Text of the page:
1005 GMT: Currency Watch. An interesting note on the Mazanex site --- while it posts a rate of 26000 Rials to the US dollar, it adds, "We are unfortunately still unable to provide a reputable exchange rate for the internal market."
0955 GMT: Currency Watch. An EA correspondent explains the mixed situation of both the short-term strengthening of the Rial and the artificial limit of the boost:
The rate of 285000:1 for the US dollar has a limit of $5,000 per customer, and only very select exchangers, authorised and supplied by the Central Bank, are providing this.
Five thousand dollars for a traveller or for a student needing to pay a $15,000 tuition fee is not much, so the special rate is only suitable for those purchasing dollars to make a quick buck, not for those needing to spend them abroad.
The US dollar is still above 30000:1 elsewhere, and we have no clear news on the British pound and the Euro.
Still, this is a good move forward. The Central Bank had to start providing dollars to the open market.
But this is by no means a "solution". It's a band-aid.
0945 GMT: Honouring a Political Prisoner. Lawyer Abdolfattah Soltani, serving an 18-year sentence, has received the International Bar Association's Human Rights Award.
In a letter read to the IBA conference, Soltani said, "The ugly truth is that the political establishment in Iran, in many cases by using a few non-independent judges, has turned the whole judicial system into a tool for implementing their own wishes. They are using these courts as a heavy hammer to suppress the legitimate and legal demands of the population.”
Soltani, the co-founder of the Center for Defenders of Human Rights, is noted for his representation of activists and the family of the Iranian-Canadian photographer Zahra Kazemi, who was murdered in Evin Prison in 2003. He was convicted on charges of “propaganda against the system”, “participation in founding the Human Rights Defenders Centre”, "assembly and collusion against national security”, and “earning illegitimate assets” through his receipt of the Nuremberg City’s Human Rights Prize in 2009.
0940 GMT: Currency Watch. Khabar Online puts a question mark over today's good-news story of the stronger Rial. It reports queues to get dollars for 28500 Rials, with exchanges posting a rate of 30000:1. Elsewhere, the cost for a dollar is up to 50000 Rials, indicating concerns over the shortage of dollars that will be on offer after this morning's rush.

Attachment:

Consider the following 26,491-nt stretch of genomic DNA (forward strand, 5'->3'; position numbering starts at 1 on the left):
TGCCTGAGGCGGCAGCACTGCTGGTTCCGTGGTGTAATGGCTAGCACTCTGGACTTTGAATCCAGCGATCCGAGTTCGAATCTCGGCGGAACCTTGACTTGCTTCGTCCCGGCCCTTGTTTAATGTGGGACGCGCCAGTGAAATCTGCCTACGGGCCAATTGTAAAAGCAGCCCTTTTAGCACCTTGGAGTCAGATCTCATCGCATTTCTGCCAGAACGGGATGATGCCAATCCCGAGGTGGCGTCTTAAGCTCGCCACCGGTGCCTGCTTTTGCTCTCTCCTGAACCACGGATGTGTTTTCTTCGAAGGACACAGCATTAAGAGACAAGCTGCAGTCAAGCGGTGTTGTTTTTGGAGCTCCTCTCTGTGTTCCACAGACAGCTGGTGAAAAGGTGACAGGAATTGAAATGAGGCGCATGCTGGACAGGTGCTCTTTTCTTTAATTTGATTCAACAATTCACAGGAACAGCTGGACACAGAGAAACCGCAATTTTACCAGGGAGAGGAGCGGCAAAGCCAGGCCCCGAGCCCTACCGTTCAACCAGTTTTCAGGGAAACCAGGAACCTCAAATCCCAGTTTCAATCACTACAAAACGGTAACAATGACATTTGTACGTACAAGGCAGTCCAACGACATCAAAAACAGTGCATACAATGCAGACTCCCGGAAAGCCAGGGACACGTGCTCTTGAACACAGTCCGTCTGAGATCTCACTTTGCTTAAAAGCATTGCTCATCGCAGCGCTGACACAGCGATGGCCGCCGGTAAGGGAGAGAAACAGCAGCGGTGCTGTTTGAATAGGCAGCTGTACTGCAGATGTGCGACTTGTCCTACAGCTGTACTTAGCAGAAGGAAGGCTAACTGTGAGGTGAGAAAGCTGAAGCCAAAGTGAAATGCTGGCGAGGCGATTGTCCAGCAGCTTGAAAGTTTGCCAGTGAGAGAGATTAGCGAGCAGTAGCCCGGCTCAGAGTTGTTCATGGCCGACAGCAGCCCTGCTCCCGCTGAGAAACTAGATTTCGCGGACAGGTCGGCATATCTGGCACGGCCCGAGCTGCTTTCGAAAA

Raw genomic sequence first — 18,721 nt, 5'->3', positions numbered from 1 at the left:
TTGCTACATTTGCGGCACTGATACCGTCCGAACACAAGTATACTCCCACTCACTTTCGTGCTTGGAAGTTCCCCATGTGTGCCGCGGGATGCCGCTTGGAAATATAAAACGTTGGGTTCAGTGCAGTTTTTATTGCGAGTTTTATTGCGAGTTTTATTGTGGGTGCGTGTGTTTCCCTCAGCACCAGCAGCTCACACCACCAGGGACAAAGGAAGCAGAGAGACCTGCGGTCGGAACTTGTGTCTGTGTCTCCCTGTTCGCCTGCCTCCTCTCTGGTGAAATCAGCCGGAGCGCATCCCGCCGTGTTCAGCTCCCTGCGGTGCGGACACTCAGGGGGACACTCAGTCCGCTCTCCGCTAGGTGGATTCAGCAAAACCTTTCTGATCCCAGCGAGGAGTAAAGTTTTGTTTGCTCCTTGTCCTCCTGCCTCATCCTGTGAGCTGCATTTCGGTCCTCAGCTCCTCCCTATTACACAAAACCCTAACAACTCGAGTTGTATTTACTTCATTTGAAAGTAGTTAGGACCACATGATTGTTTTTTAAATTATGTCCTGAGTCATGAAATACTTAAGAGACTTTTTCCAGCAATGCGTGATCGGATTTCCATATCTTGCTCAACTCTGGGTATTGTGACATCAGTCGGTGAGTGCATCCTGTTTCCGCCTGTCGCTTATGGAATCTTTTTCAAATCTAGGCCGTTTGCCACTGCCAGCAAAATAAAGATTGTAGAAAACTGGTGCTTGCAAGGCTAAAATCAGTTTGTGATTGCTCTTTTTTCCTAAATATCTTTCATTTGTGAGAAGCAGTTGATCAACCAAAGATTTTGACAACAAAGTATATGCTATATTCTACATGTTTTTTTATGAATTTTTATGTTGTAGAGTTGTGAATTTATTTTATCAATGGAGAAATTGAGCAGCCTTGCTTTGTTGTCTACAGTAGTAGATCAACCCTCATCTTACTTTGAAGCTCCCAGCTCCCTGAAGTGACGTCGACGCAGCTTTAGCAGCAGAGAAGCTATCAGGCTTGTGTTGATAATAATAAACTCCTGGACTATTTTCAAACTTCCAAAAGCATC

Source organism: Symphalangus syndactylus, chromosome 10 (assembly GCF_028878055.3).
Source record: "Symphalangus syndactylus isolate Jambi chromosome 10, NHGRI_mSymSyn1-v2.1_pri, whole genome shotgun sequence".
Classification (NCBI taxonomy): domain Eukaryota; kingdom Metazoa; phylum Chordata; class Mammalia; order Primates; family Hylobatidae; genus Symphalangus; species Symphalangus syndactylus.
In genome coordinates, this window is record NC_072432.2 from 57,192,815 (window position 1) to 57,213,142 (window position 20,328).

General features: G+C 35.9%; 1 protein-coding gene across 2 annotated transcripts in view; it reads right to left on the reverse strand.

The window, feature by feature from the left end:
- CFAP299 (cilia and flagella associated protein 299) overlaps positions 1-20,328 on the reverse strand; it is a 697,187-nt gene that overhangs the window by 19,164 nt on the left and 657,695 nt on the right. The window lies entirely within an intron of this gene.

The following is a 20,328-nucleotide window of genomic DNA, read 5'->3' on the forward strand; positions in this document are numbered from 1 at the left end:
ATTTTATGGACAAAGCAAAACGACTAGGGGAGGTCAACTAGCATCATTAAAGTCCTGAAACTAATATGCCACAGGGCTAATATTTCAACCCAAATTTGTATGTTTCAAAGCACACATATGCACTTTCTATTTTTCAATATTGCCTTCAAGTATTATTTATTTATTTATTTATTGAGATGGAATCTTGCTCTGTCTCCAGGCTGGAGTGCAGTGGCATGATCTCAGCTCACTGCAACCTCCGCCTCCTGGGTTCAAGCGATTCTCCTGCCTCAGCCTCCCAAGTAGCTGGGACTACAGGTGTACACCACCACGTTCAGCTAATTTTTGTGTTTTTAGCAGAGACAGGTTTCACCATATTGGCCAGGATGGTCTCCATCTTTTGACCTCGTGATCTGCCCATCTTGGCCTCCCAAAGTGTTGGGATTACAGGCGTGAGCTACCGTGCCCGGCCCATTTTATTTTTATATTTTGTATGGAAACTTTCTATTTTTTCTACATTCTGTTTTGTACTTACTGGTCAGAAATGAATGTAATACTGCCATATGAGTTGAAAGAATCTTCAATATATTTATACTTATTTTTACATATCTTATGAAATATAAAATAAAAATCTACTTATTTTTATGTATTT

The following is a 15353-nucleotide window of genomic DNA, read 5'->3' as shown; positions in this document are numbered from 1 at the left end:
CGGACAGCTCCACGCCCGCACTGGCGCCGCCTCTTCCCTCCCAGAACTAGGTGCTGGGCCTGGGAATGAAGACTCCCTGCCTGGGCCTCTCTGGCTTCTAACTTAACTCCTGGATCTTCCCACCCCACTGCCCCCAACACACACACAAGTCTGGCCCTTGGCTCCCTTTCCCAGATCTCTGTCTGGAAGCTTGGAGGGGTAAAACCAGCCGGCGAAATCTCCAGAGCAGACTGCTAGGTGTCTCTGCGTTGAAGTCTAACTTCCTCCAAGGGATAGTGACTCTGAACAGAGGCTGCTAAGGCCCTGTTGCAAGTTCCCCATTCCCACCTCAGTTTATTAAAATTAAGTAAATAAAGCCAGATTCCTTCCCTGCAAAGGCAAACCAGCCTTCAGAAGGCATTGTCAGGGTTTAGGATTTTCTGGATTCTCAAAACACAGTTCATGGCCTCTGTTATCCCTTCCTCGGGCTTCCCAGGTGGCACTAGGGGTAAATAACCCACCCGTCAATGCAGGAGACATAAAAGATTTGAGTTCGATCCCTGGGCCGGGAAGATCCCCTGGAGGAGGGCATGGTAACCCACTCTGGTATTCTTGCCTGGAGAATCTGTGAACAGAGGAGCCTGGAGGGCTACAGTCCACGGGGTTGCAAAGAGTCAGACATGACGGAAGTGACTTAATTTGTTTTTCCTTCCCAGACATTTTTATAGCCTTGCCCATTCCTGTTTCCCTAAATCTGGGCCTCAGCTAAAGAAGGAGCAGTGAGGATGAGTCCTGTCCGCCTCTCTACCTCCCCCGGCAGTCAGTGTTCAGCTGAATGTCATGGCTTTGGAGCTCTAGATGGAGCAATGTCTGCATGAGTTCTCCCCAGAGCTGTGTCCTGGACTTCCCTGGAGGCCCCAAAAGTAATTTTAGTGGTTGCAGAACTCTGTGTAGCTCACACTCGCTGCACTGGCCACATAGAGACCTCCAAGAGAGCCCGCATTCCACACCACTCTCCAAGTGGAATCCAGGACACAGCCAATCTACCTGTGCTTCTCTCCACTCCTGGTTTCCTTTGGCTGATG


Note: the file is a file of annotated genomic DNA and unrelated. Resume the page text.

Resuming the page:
Mazanex has now posted 26000:1, its first Rial-to-Dollar rate since Tuesday. Mesghal still shows 27000:1 --- its Mesghal.ir is also on-line after it was "Account Suspended" for four days.
The Central Bank's "trade room" is selling dollars at 25975:1.
Mesghal also claims gold prices have fallen sharply after an upward spiral over the last month. It puts the cost of old gold coin at 11 million Rials, a drop of more than 20% from Tuesday.
Minister of Intelligence Heydar Moslehi has been summoned by Parliament to report on the "domestic currency mafia directed by foreign forces". MP Arsalan Fathipour has said the head of the Central Bank, Mahmoud Bahmani, has also been summoned.
0722 GMT: Currency Watch. The Rial-to-Dollar rate, removed since Tuesday, has re-appeared on Mesghal. The claimed open-market level is 27300:1, a strengthening of the Rial by almost 30% from the last posted rate of 35500:1.
Mazanex still does not post a Rial-to-Dollar figure.
State news agency IRNA reports that the Rial has also risen today in the Central Bank's "trade room", which discounts the purchase of foreign exchange.
0530 GMT: Economy Watch. Outside Tehran, the speeches of Friday Prayer leaders were marked by criticism of the Government and probing questions. One example: "Are we so weak that 20 people [a reference to the judiciary's claim of "ringleaders"] can hurt the currency?"
The open-market rate for the Rial, last posted on Tuesday afternoon, was 35550:1 vs. the US dollar. The discounted rate is between 26000:1 and 27000:1.
Formally the official rate of 12260:1 is offered to basic goods in Classes 1 and 2, although this was suspended in August for a month before the Bank launched the trade room.
The initiative started with a 2% on the cost of US dollars, offered to Classes 3-5, but the gap quickly grew to 35% with the fall of the Iranian Rial on the open market.
The Rial-to-Dollar rate, last posted on Tuesday afternoon, is still suspended on leading Iranian websites such as Mesghal and Mazanex.
0520 GMT: In his Tehran Friday Prayer, Ayatollah Ahmad Khatami insisted, "The circumstances in the country are normal and there is no crisis. We do have problems, and will also have them in the future. But there is no crisis.... If you are looking for crisis-ridden countries, take a look at those very countries which sanctioned Iran."
So this morning we are looking for the re-opening of the Tehran Bazaar, which has been largely closed since Wednesday. We will be watching for the resumption of the open market in foreign exchange. And we will be noting if life is "normal" on the streets of the capital.